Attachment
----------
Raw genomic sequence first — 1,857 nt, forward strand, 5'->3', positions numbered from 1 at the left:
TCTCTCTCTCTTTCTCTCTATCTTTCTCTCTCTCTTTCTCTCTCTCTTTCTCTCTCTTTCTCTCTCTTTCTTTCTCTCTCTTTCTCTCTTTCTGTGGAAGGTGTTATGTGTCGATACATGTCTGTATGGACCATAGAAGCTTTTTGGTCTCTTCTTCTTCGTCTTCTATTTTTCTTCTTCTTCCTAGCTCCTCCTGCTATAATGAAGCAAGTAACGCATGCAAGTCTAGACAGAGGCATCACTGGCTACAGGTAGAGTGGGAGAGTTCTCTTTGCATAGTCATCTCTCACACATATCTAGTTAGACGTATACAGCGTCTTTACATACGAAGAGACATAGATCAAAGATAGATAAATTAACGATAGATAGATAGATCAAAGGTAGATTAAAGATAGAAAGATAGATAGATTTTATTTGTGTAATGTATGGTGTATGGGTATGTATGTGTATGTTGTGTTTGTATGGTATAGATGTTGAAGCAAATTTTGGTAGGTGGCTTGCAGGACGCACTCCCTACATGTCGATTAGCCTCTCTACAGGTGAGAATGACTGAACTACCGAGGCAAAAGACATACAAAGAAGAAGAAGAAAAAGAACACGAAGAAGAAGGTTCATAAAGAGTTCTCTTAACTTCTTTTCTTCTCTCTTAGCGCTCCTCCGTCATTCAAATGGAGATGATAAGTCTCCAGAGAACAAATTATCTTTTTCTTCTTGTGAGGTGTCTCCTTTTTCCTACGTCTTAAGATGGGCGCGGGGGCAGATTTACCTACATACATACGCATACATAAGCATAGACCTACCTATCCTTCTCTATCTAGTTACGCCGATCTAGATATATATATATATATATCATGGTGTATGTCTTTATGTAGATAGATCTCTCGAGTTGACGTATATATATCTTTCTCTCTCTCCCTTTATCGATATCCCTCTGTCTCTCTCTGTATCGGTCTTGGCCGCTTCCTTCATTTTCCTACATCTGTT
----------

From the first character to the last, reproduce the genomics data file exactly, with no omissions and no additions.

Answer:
Raw genomic sequence first — 1,857 nt, forward strand, 5'->3', positions numbered from 1 at the left:
TCTCTCTCTCTTTCTCTCTATCTTTCTCTCTCTCTTTCTCTCTCTCTTTCTCTCTCTTTCTCTCTCTTTCTTTCTCTCTCTTTCTCTCTTTCTGTGGAAGGTGTTATGTGTCGATACATGTCTGTATGGACCATAGAAGCTTTTTGGTCTCTTCTTCTTCGTCTTCTATTTTTCTTCTTCTTCCTAGCTCCTCCTGCTATAATGAAGCAAGTAACGCATGCAAGTCTAGACAGAGGCATCACTGGCTACAGGTAGAGTGGGAGAGTTCTCTTTGCATAGTCATCTCTCACACATATCTAGTTAGACGTATACAGCGTCTTTACATACGAAGAGACATAGATCAAAGATAGATAAATTAACGATAGATAGATAGATCAAAGGTAGATTAAAGATAGAAAGATAGATAGATTTTATTTGTGTAATGTATGGTGTATGGGTATGTATGTGTATGTTGTGTTTGTATGGTATAGATGTTGAAGCAAATTTTGGTAGGTGGCTTGCAGGACGCACTCCCTACATGTCGATTAGCCTCTCTACAGGTGAGAATGACTGAACTACCGAGGCAAAAGACATACAAAGAAGAAGAAGAAAAAGAACACGAAGAAGAAGGTTCATAAAGAGTTCTCTTAACTTCTTTTCTTCTCTCTTAGCGCTCCTCCGTCATTCAAATGGAGATGATAAGTCTCCAGAGAACAAATTATCTTTTTCTTCTTGTGAGGTGTCTCCTTTTTCCTACGTCTTAAGATGGGCGCGGGGGCAGATTTACCTACATACATACGCATACATAAGCATAGACCTACCTATCCTTCTCTATCTAGTTACGCCGATCTAGATATATATATATATATATCATGGTGTATGTCTTTATGTAGATAGATCTCTCGAGTTGACGTATATATATCTTTCTCTCTCTCCCTTTATCGATATCCCTCTGTCTCTCTCTGTATCGGTCTTGGCCGCTTCCTTCATTTTCCTACATCTGTT